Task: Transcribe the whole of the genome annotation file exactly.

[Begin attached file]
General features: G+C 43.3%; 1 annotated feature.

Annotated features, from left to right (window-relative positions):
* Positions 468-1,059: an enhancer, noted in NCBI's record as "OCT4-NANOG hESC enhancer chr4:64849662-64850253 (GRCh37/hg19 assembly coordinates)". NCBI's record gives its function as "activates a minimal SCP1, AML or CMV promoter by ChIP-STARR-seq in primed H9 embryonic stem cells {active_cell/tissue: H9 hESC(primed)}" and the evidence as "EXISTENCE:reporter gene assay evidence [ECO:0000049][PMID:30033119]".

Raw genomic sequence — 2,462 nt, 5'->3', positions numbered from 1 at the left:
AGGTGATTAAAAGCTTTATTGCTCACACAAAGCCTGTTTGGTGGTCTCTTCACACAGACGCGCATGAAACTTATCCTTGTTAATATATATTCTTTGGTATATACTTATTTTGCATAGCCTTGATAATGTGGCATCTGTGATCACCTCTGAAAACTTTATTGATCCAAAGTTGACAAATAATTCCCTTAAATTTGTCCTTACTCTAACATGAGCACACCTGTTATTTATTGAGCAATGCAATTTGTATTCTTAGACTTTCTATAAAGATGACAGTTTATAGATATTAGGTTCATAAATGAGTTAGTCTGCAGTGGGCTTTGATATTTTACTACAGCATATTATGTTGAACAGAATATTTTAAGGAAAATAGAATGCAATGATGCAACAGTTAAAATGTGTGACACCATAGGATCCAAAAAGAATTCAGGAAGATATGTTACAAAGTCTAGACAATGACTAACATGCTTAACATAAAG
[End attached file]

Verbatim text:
General features: G+C 43.3%; 1 annotated feature.

Annotated features, from left to right (window-relative positions):
* Positions 468-1,059: an enhancer, noted in NCBI's record as "OCT4-NANOG hESC enhancer chr4:64849662-64850253 (GRCh37/hg19 assembly coordinates)". NCBI's record gives its function as "activates a minimal SCP1, AML or CMV promoter by ChIP-STARR-seq in primed H9 embryonic stem cells {active_cell/tissue: H9 hESC(primed)}" and the evidence as "EXISTENCE:reporter gene assay evidence [ECO:0000049][PMID:30033119]".

Raw genomic sequence — 2,462 nt, 5'->3', positions numbered from 1 at the left:
AGGTGATTAAAAGCTTTATTGCTCACACAAAGCCTGTTTGGTGGTCTCTTCACACAGACGCGCATGAAACTTATCCTTGTTAATATATATTCTTTGGTATATACTTATTTTGCATAGCCTTGATAATGTGGCATCTGTGATCACCTCTGAAAACTTTATTGATCCAAAGTTGACAAATAATTCCCTTAAATTTGTCCTTACTCTAACATGAGCACACCTGTTATTTATTGAGCAATGCAATTTGTATTCTTAGACTTTCTATAAAGATGACAGTTTATAGATATTAGGTTCATAAATGAGTTAGTCTGCAGTGGGCTTTGATATTTTACTACAGCATATTATGTTGAACAGAATATTTTAAGGAAAATAGAATGCAATGATGCAACAGTTAAAATGTGTGACACCATAGGATCCAAAAAGAATTCAGGAAGATATGTTACAAAGTCTAGACAATGACTAACATGCTTAACATAAAG